The Animal Exercise – Character Development from the Outside In

The Animal Exercise – Character Development from the Outside In


The following is an exercise to help actors find the physicality of their characters.  We often see actors understand who they are playing emotionally and intellectually but the whole picture of who they are doesn’t come through until the true physicality is brought to life.  You need to know how your character walks, sits, eats etc. You must be aware of any physical restrictions and remain consistent with posture.


The Exercise


  • Choose an animal that best fits the characteristics of your character.


It’s important when choosing your animal that you are very specific.  A poor choice would be to come up with “dog”, this is too vague. There is a huge difference between a purebred poodle who has been raised as a show dog and a black lab, german shepard mix who was abused and lives on the streets.  Think through your choice by asking yourself “why did I choose this animal?” Try your hardest to come up with flaws in your choice. If something isn’t right then try out a new animal. Don’t settle with this exercise. If nothing fits perfect then think of perhaps combining two animals.  For instance, I have the body of a lion and the head of rabbit. That character may end up standing tough and moving smooth but probably is not too smart. Also don’t choose an animal in the air or sea because you won’t be able to complete the exercise.


  • Study your animal.


Once you have chosen the perfect animal it’s time to begin the research.  Read about your animal and watch as much footage on youtube as possible. Pay attention to subtleties.  How does your animal react when calm? How about in the face of danger? Try to find the animal’s “center” – meaning the place they move from.  For instance a particular type of gorilla might move from the chest.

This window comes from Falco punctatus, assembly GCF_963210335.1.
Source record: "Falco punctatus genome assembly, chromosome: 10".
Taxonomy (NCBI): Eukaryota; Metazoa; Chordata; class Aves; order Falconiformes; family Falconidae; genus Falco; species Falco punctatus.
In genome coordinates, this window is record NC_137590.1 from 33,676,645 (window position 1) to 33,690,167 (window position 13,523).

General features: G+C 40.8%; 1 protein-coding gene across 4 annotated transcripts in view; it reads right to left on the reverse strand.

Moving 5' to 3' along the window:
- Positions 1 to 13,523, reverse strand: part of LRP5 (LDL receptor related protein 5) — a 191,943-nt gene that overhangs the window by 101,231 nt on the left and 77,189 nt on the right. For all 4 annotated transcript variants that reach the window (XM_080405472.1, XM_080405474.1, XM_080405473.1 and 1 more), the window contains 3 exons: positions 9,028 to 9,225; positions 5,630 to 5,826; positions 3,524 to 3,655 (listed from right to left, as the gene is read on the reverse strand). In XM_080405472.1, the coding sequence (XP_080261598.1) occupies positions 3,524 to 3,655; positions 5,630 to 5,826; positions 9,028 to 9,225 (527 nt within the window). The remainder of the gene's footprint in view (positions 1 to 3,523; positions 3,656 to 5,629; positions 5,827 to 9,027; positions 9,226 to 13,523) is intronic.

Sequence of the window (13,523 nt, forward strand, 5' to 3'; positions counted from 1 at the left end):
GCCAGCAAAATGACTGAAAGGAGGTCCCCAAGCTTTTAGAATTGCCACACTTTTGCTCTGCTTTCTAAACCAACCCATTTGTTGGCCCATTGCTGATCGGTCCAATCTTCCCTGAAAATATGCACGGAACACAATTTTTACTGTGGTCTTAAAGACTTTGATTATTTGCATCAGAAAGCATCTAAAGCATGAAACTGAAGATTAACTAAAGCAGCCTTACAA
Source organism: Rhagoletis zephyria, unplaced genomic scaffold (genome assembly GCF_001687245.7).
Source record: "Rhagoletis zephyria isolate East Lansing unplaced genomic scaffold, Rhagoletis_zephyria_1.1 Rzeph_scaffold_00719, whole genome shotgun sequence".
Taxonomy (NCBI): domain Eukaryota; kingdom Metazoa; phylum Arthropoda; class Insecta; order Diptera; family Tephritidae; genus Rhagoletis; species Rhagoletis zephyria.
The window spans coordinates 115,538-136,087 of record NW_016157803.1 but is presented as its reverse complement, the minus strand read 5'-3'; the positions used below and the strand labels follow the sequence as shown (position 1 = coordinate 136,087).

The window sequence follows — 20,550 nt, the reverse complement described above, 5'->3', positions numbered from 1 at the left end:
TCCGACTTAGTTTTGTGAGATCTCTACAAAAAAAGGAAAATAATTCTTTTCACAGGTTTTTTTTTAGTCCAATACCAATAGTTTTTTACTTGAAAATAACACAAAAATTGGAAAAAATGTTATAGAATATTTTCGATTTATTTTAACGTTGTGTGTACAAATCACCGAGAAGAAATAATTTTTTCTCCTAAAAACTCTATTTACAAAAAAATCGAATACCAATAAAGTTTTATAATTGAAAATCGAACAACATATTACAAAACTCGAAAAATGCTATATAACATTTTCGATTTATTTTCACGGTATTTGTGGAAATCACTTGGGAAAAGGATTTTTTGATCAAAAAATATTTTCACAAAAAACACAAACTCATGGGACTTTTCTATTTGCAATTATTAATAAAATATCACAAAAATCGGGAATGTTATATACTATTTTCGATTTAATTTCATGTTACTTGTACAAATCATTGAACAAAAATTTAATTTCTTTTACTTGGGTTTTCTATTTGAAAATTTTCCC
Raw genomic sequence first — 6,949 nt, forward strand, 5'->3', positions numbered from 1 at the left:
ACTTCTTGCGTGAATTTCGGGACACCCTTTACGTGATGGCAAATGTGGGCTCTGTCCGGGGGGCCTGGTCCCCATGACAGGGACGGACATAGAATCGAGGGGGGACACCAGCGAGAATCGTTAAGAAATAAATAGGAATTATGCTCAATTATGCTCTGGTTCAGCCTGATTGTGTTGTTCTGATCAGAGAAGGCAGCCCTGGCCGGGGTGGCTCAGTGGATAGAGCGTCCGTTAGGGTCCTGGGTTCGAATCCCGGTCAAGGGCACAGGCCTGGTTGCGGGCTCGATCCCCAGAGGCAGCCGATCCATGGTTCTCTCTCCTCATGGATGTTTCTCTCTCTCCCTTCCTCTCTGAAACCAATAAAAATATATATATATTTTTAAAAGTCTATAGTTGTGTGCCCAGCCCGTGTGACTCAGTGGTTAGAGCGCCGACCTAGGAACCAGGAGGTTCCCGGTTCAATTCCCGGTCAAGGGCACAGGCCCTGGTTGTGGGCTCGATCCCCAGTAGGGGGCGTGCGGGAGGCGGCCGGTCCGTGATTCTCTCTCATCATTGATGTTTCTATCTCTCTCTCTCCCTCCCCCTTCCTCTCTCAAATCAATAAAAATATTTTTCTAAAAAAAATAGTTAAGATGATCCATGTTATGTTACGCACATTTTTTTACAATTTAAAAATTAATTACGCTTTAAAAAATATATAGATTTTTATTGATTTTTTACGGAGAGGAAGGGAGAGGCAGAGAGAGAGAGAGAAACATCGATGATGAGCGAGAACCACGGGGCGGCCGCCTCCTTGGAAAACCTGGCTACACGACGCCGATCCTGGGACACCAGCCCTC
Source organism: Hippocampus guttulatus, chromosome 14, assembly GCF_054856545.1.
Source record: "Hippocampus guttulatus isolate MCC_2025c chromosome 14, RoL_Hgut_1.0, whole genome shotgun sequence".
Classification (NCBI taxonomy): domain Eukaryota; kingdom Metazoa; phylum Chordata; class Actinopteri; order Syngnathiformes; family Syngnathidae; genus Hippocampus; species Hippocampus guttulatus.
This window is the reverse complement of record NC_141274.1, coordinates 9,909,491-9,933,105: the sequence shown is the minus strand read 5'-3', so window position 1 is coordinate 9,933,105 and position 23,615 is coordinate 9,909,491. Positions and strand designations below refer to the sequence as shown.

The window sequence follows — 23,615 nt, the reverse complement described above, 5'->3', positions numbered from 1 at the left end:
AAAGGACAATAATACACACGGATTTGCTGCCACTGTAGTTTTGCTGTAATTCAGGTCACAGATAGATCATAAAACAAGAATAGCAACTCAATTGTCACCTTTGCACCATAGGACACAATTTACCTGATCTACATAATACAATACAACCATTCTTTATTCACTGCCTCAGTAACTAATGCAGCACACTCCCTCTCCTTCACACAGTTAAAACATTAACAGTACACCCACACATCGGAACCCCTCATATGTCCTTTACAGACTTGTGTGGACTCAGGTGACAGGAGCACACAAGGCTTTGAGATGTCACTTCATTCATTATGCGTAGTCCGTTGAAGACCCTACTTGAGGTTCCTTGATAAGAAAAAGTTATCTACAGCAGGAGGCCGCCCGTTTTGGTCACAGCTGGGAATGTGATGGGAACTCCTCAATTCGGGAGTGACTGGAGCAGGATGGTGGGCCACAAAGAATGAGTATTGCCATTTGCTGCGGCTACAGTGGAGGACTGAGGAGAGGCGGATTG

• Become the animal.


Now it’s time to get on all fours and hit the floor.  Totally engulf yourself in this process. Make sounds, walk around.  Feel that center in your own body. Do this for a good five minutes until you are convinced that you are actually the animal.  Pay attention to where your tension is at in your body.


  • Bring the animal into human form.


It’s now time to keep all you’ve learned from your animal, maintain all the tension and bring yourself back up to two feet.  So if you were a lion for instance you will now be walking with your shoulders back, slow and deliberate with your head held high.  


  • Improvise from your new physicality.


Finally with you scene partner and improvise answers to various questions and scenarios with each other.  Stay in character the whole time and have fun!